No one can watch the daily dose of TV images of suffering civilians caught in crossfire and not sympathize. But is the reaction against Israel driven by emotion or rational thought?

No one can dispute that Israel, like every other country, has a right to defend itself when under rocket or missile attack. Hamas started this war with rockets (now 3,000) launched on Israeli civilians from highly concentrated civilian centers in Gaza.

Israel responded resulting in 1,800 deaths, first trying to warn civilians via leaflets and telephone calls, while Hamas told its people to stay put and that Israel was using psychological warfare.

On July 15, Israel accepted an Egyptian-proposed cease fire, supported by the U.S. and the Arab League. Hamas rejected it and six subsequent cease fires until Aug. 4. Had Hamas accepted these cease fires, the death of most Israelis and Palestinians could have been avoided. Yet the world media and the U.N. blame Israel for reacting "excessively."

This judgment is harsh if not hypocritical when you consider:

Hamas' Charter and current speeches in Arabic are committed to Israel's destruction and a return of Israel, Gaza and the West Bank to Jihadist Islamic rule. They have demonstrated their intent by launching 3,000 rockets on Israeli citizens. That there were fewer casualties is not for lack of intent. Israeli Jews and Arabs have described the terror of running into bomb shelters with 15 seconds notice. Jews learned from World War II that when someone says they intend to destroy you, take them seriously.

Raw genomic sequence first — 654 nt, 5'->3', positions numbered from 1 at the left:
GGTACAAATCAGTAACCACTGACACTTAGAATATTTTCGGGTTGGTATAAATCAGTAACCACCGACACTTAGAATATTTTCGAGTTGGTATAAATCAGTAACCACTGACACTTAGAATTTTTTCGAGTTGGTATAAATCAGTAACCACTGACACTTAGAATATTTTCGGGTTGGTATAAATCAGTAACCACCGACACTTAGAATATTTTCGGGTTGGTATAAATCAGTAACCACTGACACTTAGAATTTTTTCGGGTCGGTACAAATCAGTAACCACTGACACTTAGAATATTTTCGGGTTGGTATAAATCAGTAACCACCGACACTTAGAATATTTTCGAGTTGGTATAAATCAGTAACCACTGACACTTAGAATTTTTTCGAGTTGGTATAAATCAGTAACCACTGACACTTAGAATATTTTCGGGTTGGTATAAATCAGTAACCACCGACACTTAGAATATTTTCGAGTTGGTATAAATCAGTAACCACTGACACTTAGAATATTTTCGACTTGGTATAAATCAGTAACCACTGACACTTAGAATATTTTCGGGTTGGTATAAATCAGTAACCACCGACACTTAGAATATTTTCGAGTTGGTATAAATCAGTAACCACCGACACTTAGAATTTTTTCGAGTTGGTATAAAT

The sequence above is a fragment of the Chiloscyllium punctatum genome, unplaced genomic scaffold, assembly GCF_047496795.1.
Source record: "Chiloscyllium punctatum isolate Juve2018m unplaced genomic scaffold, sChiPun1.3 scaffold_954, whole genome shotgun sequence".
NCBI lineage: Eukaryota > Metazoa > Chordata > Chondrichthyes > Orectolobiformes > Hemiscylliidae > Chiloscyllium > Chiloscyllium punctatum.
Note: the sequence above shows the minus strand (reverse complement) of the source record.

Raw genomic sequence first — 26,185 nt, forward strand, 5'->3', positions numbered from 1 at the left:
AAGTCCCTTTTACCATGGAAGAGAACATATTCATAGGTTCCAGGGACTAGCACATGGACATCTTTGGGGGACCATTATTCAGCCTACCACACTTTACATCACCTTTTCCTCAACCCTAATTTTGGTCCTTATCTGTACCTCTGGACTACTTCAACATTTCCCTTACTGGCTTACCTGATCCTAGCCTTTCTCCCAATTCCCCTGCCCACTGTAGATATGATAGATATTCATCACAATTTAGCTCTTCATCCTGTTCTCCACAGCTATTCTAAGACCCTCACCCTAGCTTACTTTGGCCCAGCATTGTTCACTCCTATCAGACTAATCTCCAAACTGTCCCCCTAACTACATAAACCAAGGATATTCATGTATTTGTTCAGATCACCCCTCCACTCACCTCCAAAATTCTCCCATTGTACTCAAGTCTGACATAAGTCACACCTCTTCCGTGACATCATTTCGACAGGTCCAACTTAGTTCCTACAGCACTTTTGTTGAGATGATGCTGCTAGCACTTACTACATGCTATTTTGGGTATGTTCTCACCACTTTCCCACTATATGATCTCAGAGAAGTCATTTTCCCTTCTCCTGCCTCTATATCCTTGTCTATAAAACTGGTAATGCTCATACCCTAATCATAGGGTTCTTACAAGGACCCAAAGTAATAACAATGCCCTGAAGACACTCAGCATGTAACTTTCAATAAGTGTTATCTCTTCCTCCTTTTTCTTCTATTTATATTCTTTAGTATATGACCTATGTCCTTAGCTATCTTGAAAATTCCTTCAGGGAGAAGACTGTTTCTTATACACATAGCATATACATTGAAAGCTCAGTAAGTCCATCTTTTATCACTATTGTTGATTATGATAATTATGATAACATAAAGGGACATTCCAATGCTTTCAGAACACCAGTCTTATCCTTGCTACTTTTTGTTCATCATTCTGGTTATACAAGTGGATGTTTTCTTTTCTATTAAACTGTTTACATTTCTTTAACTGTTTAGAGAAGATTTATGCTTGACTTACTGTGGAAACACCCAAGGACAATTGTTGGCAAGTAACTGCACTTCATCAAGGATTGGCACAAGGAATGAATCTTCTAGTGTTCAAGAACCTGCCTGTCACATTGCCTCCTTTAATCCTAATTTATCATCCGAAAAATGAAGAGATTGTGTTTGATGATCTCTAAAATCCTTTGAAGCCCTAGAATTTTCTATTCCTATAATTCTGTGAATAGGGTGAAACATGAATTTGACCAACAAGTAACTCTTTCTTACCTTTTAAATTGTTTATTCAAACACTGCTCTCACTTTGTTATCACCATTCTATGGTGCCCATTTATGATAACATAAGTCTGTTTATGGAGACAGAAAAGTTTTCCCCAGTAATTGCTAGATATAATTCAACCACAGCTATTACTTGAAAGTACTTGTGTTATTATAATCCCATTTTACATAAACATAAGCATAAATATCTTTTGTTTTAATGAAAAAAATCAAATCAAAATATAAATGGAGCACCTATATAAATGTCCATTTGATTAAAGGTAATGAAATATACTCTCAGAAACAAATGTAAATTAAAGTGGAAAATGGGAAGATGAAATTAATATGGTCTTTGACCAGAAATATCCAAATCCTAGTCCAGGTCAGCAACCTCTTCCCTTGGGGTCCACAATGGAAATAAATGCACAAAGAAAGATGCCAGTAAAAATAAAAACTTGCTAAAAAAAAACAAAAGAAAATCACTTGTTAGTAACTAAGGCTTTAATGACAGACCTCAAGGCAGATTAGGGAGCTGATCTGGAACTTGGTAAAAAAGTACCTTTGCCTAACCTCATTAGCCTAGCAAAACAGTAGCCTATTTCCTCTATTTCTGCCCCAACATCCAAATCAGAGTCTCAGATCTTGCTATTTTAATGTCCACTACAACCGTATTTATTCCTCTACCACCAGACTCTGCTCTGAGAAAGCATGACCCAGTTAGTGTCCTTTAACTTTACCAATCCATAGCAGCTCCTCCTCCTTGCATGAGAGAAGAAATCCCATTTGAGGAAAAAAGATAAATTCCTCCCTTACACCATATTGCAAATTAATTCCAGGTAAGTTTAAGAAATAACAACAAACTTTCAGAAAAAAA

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No one has pointed to any historical precedent in which a country reacted differently from Israel when fired upon. In every war since World War I, the civilian casualties have far outnumbered the military ones. But this did not make the response disproportionate or immoral.

In Iraq and Afghanistan, wars in which the U.S. was not defending itself against rocket attacks but was trying to eliminate a potential terrorism threat, there were more than 120,000 civilian casualties. In the current three-year Syrian war, the Huffington Post reports 160,000 casualties of which 54,000 are civilians. Where is the media or U.N. outrage on these conflicts?

Hamas says it will stop when Israel ends the occupation and blockade. But Israel left Gaza under world pressure in 2007 and was rewarded with the smuggling of thousands of rockets. The blockade is imposed by Egypt and Israel in response to Hamas' smuggling of weapons and illegal use of concrete and steel to build sophisticated attack tunnels rather than for the intended humanitarian purposes.

It is easy to judge another country from the comfort of your living room. What do you think America would do if subjected to rocket attacks from over the border? Do you have any doubt that the U.S. would eliminate the attacks and secure the peace at all costs, regardless of civilian casualties?

Richard Elliot is a resident of Kensington.